• Technical support on the backend
  • Availability of parts
  • The quality and reliability of the internal components
  • Capacity of the equipment. This varies from brand to brand.
  • Available SEER ratings
  • Build quality
  • Engineering of the product
  • Call our office if you would like to discuss this topic further. (520) 629-9833

Two-stage cooling is a method of cooling that can better manage the cooling of your home while outdoor temperatures are changing. It can also better maximize indoor comfort and energy efficiency. Two-stage cooling systems are typically the most energy efficient systems available.

Two-stage cooling can be done by having one unit with two compressors, one small and one large. The small one is typically capable of putting out about 50% the capacity of the larger one. The second way to have two-stage cooling is to have a single scroll unloading compressor. This compressor can unload its capacity down to about 66% of maximum capacity. Both these methods of getting two-stage cooling allow the unit to run at a lower stage when the high stage is not needed. By doing this, energy is saved. It is the same principle that is used in car engines that have the ability to drop out cylinders when they are not needed.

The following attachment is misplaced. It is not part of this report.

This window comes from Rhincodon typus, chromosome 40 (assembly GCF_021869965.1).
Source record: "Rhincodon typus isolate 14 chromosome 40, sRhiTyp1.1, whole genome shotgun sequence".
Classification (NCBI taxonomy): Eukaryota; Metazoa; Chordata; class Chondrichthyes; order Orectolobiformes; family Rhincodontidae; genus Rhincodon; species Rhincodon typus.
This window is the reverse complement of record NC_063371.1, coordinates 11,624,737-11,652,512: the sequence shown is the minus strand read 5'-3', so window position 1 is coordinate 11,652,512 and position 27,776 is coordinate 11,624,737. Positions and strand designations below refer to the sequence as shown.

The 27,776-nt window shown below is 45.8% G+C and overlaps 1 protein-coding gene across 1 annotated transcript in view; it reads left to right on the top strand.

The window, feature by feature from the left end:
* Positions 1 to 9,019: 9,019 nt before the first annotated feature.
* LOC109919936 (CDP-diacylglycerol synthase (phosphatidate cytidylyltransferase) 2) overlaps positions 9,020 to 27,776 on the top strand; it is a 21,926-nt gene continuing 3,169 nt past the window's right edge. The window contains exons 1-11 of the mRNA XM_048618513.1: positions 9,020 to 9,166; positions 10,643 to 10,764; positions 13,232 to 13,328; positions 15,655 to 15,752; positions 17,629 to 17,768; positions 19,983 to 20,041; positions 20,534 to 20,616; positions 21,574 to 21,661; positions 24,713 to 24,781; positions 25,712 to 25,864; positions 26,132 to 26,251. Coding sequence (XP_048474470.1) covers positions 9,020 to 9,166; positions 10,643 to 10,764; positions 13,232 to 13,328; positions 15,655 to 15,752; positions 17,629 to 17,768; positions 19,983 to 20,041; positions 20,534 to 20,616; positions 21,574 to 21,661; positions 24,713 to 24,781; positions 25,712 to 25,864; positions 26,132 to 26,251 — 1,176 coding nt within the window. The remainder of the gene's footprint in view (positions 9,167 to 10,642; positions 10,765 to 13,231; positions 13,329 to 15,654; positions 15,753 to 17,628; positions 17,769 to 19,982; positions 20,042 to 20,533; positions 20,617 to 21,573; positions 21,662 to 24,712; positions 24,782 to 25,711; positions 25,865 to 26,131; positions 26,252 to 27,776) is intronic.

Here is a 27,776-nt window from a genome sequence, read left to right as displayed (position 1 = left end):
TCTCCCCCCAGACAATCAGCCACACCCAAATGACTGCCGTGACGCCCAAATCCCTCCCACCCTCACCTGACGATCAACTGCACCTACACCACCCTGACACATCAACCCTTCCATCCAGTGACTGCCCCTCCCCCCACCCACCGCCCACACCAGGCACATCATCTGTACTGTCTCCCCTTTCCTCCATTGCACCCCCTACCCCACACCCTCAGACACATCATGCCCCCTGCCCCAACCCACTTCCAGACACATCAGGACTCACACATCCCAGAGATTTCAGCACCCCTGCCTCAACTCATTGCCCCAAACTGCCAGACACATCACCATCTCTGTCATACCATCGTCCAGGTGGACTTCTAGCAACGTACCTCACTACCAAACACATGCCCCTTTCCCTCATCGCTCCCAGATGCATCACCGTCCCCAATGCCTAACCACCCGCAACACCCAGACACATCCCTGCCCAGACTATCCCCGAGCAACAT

Two-stage heating has the same principle as two-stage cooling. It allows the unit to adjust itself based on the amount of heating that is necessary. Two-stage heating is a good way to save on heating costs.

A heat pump system would have two different sized compressors, a small and a large one. The compressor that is used at a given time would depend upon the need. If only a small amount of heating is necessary, the smaller compressor would be used to save energy. The large compressor would only be used when a large amount of heating was needed.

A gas furnace that is two-stage has a modulating gas valve that regulates gas flow depending upon the need.

Variable speed refers to an indoor motor that changes speed. This type of motor increases speed and airflow from start up to full capacity over a span of eight minutes. This results in a quieter start-up and shut down of the system. This motor is also about five times more efficient than a conventional indoor fan motor.

Air conditioning units are sized in tons. One ton is equal to 12,000 BTU’s of total capacity. So, for example, a four-ton air conditioning unit has a total capacity of 48,000 BTU’s, while a two-ton machine only has a total capacity of 24,000 BTU’s.

Yes! Set your fan by the switch often found on motor housing. Choose the counter-clockwise direction for summer months to help blow cooler air down. Choose the clockwise direction in winter months, at a low speed, to help circulate air upwards and then throughout the room without blowing on you with a “cooling” effect.